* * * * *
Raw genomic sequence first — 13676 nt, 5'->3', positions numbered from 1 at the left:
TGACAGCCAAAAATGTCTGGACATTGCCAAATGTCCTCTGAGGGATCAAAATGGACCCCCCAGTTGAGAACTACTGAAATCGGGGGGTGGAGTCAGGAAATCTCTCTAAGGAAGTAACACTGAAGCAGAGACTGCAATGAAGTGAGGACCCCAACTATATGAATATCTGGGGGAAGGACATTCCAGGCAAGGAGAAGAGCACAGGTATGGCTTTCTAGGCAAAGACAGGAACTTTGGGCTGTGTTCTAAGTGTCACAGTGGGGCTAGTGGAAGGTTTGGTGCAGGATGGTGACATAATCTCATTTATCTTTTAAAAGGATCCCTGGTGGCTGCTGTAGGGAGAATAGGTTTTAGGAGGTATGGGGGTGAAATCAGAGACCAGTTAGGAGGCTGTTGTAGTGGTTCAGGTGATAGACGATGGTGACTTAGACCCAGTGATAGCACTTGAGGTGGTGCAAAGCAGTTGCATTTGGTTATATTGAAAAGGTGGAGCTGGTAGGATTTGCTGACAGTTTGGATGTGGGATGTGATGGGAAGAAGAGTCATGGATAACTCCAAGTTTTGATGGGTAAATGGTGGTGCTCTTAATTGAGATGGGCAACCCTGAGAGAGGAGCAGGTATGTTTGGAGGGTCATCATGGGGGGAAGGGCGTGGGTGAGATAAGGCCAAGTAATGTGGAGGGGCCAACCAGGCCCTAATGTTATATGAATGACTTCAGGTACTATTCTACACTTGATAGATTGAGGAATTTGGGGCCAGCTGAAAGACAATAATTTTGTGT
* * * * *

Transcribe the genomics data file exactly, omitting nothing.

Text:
Raw genomic sequence first — 13676 nt, 5'->3', positions numbered from 1 at the left:
TGACAGCCAAAAATGTCTGGACATTGCCAAATGTCCTCTGAGGGATCAAAATGGACCCCCCAGTTGAGAACTACTGAAATCGGGGGGTGGAGTCAGGAAATCTCTCTAAGGAAGTAACACTGAAGCAGAGACTGCAATGAAGTGAGGACCCCAACTATATGAATATCTGGGGGAAGGACATTCCAGGCAAGGAGAAGAGCACAGGTATGGCTTTCTAGGCAAAGACAGGAACTTTGGGCTGTGTTCTAAGTGTCACAGTGGGGCTAGTGGAAGGTTTGGTGCAGGATGGTGACATAATCTCATTTATCTTTTAAAAGGATCCCTGGTGGCTGCTGTAGGGAGAATAGGTTTTAGGAGGTATGGGGGTGAAATCAGAGACCAGTTAGGAGGCTGTTGTAGTGGTTCAGGTGATAGACGATGGTGACTTAGACCCAGTGATAGCACTTGAGGTGGTGCAAAGCAGTTGCATTTGGTTATATTGAAAAGGTGGAGCTGGTAGGATTTGCTGACAGTTTGGATGTGGGATGTGATGGGAAGAAGAGTCATGGATAACTCCAAGTTTTGATGGGTAAATGGTGGTGCTCTTAATTGAGATGGGCAACCCTGAGAGAGGAGCAGGTATGTTTGGAGGGTCATCATGGGGGGAAGGGCGTGGGTGAGATAAGGCCAAGTAATGTGGAGGGGCCAACCAGGCCCTAATGTTATATGAATGACTTCAGGTACTATTCTACACTTGATAGATTGAGGAATTTGGGGCCAGCTGAAAGACAATAATTTTGTGT